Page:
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Old 02-01-2013, 01:27 PM   #1
cookedheads
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rsync fails because public key/known host not on target


We're decom'ing a box that had been used to hold off site backups for our production server. The public key was set up between the old box and production so a cron job could rsync everything nightly, but I need to get the new box and the production box talking to each other without screwing up the key structure on production.

Here's the error from the cron log:

Permission denied, please try again.
Permission denied, please try again.
Permission denied (publickey,gssapi-with-mic,password).
rsync: connection unexpectedly closed (0 bytes received so far) [sender]
rsync error: error in rsync protocol data stream (code 12) at io.c(359)


help?

I'm a dba who inherited the linux admin job, so be gentle...
 
Old 02-01-2013, 07:06 PM   #2
lleb
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just create a new key for the new box and then add it to the backup box.

i wrote this a while back, this should help you.

Code:
###### DIRECTIONS FOR CREATING RSA KEY################

	Directions for creating the rsa key and making the two
 servers talk to each other without password.

	1st change directory into .ssh and check what files are there.

 		[user@user ~]$ cd .ssh
		[user@user .ssh]$ ls -l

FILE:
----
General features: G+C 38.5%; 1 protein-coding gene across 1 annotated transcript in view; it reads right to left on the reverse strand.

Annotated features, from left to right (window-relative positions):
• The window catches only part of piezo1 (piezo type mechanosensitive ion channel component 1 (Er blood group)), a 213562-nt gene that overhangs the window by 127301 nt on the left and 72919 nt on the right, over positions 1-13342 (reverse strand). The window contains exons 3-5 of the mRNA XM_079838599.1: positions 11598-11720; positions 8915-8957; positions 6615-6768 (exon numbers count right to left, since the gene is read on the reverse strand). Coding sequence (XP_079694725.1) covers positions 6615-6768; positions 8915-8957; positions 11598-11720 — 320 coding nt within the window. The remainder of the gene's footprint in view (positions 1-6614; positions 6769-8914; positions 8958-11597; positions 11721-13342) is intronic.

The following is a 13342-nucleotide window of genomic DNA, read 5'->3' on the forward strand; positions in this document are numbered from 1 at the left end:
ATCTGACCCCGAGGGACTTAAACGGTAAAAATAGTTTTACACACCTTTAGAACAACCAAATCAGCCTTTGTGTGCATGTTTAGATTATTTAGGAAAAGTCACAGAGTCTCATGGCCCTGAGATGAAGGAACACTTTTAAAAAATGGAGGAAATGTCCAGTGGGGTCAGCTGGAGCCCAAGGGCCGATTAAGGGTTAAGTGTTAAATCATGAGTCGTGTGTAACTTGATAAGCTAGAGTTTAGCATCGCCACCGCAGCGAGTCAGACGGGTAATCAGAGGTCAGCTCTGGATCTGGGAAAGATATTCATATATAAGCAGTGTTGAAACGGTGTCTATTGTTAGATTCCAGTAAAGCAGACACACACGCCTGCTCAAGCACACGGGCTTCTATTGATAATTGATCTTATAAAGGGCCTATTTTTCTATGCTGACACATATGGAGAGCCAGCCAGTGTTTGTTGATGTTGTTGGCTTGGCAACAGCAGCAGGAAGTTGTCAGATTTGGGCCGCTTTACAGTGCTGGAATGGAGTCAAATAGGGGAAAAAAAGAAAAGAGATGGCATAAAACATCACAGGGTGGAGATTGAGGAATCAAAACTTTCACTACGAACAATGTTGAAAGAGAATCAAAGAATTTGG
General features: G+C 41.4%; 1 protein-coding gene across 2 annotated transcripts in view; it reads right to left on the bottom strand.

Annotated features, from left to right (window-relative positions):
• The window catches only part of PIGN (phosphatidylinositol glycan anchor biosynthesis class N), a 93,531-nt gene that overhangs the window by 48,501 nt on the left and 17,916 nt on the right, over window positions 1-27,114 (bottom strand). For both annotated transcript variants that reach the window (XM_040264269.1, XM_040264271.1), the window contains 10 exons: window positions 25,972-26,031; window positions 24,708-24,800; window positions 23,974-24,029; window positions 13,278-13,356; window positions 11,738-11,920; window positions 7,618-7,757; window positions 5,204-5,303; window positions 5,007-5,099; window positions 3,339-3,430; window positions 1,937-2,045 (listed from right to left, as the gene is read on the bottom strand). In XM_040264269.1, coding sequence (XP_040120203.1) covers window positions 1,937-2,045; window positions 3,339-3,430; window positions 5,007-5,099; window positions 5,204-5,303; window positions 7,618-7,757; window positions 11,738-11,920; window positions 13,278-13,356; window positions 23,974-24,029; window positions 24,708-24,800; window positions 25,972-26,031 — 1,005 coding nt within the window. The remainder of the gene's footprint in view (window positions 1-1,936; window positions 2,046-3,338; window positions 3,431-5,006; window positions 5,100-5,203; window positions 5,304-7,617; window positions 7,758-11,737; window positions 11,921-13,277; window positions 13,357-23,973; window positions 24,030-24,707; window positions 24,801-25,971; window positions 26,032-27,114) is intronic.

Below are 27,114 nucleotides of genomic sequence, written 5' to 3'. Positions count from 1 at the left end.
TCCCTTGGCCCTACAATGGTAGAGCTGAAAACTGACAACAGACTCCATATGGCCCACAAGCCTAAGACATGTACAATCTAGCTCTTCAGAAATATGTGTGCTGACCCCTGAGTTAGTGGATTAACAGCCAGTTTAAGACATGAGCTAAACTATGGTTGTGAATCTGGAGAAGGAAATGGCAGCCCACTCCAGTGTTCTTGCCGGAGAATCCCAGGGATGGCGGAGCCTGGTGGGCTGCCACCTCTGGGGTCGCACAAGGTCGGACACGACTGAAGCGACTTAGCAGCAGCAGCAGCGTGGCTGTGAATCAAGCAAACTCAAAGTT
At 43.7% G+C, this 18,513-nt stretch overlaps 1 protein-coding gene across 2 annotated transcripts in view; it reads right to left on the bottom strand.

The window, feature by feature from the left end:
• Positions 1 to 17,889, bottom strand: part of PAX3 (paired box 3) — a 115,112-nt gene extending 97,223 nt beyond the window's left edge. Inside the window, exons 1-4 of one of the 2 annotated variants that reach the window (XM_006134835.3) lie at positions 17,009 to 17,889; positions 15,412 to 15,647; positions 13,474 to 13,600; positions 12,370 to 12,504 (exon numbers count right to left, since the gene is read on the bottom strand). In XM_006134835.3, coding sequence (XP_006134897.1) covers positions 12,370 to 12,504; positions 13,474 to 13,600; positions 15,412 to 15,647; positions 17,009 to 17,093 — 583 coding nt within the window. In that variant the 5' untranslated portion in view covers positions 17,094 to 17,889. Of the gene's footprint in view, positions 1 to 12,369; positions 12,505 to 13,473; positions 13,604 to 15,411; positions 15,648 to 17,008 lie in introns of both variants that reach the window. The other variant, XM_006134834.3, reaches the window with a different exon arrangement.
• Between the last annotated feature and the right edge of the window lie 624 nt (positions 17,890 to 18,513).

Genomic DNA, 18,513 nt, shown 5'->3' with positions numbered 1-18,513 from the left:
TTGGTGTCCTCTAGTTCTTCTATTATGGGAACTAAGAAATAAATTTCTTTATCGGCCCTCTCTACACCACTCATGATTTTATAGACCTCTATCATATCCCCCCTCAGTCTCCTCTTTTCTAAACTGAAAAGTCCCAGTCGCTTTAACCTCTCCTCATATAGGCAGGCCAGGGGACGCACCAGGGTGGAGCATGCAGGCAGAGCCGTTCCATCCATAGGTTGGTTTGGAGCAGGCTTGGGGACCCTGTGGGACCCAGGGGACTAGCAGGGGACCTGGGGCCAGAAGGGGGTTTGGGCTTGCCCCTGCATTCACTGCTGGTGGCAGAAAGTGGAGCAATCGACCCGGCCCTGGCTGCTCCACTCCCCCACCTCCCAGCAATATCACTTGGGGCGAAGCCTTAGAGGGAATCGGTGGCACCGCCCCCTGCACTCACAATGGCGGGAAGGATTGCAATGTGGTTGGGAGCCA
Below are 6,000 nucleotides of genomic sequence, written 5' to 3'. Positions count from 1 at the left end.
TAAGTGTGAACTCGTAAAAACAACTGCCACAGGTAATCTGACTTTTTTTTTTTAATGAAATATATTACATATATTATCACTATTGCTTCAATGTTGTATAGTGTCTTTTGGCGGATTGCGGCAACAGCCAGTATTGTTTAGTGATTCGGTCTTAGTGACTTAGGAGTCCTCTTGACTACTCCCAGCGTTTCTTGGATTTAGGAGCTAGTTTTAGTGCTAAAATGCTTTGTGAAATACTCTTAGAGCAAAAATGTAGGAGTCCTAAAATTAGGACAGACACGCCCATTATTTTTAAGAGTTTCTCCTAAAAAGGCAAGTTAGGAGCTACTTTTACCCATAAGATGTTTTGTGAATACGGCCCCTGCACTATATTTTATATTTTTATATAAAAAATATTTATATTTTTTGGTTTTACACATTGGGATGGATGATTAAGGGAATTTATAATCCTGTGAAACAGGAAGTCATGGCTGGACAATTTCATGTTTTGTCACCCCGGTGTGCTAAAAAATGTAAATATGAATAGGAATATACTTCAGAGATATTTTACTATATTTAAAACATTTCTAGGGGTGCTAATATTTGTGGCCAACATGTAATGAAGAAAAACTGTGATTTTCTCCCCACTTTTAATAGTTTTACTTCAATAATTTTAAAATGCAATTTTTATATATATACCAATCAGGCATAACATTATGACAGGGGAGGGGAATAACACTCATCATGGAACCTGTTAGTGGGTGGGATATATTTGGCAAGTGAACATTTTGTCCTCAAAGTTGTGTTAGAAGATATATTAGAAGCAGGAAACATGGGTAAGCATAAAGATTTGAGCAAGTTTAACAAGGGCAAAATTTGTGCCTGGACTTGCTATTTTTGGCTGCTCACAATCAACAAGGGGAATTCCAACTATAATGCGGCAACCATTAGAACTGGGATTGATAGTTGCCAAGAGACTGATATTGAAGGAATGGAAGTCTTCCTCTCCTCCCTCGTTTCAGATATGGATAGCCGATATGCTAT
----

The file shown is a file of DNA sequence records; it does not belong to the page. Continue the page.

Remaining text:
total 4
		-rw-r--r-- 1 user group 2980 Jun 13 12:02 known_hosts

	2nd create the rsa key.

		[user@user .ssh]$ ssh-keygen -t rsa -b 4096
		Generating public/private rsa key pair.
		Enter file in which to save the key (/usr/user/.ssh/id_rsa):
		Enter passphrase (empty for no passphrase):
		Enter same passphrase again:
		Your identification has been saved in /usr/user/.ssh/id_rsa.
		Your public key has been saved in /usr/user/.ssh/id_rsa.pub.
		The key fingerprint is:
		cb:b0:40:c6:e9:f4:9e:f5:71:fc:c3:00:c0:f7:c6:75 user@user.localdomain

	3rd check that there are two new files with the following permissions

		[user@user .ssh]$ ls -l
		total 12
		-rw------- 1 user group 3243 Jun 22 15:50 id_rsa
		-rw-r--r-- 1 user group  743 Jun 22 15:50 id_rsa.pub
		-rw-r--r-- 1 user group 2980 Jun 13 12:02 known_hosts
	
	4th change directory back to the users $HOME

		[user@user .ssh]$ cd

	5th copy the key to the remote server

		[user@user ~]$ ssh-copy-id -i ~/.ssh/id_rsa.pub user@XXX.XXX.XXX.XXX
		25
		user@XXX.XXX.XXX.XXX's password:
		Now try logging into the machine, with "ssh 'user@XXX.XXX.XXX.XXX'", and check in:

		.ssh/authorized_keys

		to make sure we haven't added extra keys that you weren't expecting.

	6th, follow directions on the screen.

		[user@user ~]$ ssh user@XXX.XXX.XXX.XXX
		Last login: Fri Jun 22 14:12:08 2012 from 10.10.4.77
		[user@user ~]$ exit
		logout
		Connection to XXX.XXX.XXX.XXX closed.

Now the rsync.sh script will work without interaction.  THIS IS A MUST DO.
 
Old 02-02-2013, 09:55 AM   #3
cookedheads
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First, thank you for the prompt reply and for going into so much detail. Just to clarify:

I do all this on the new box?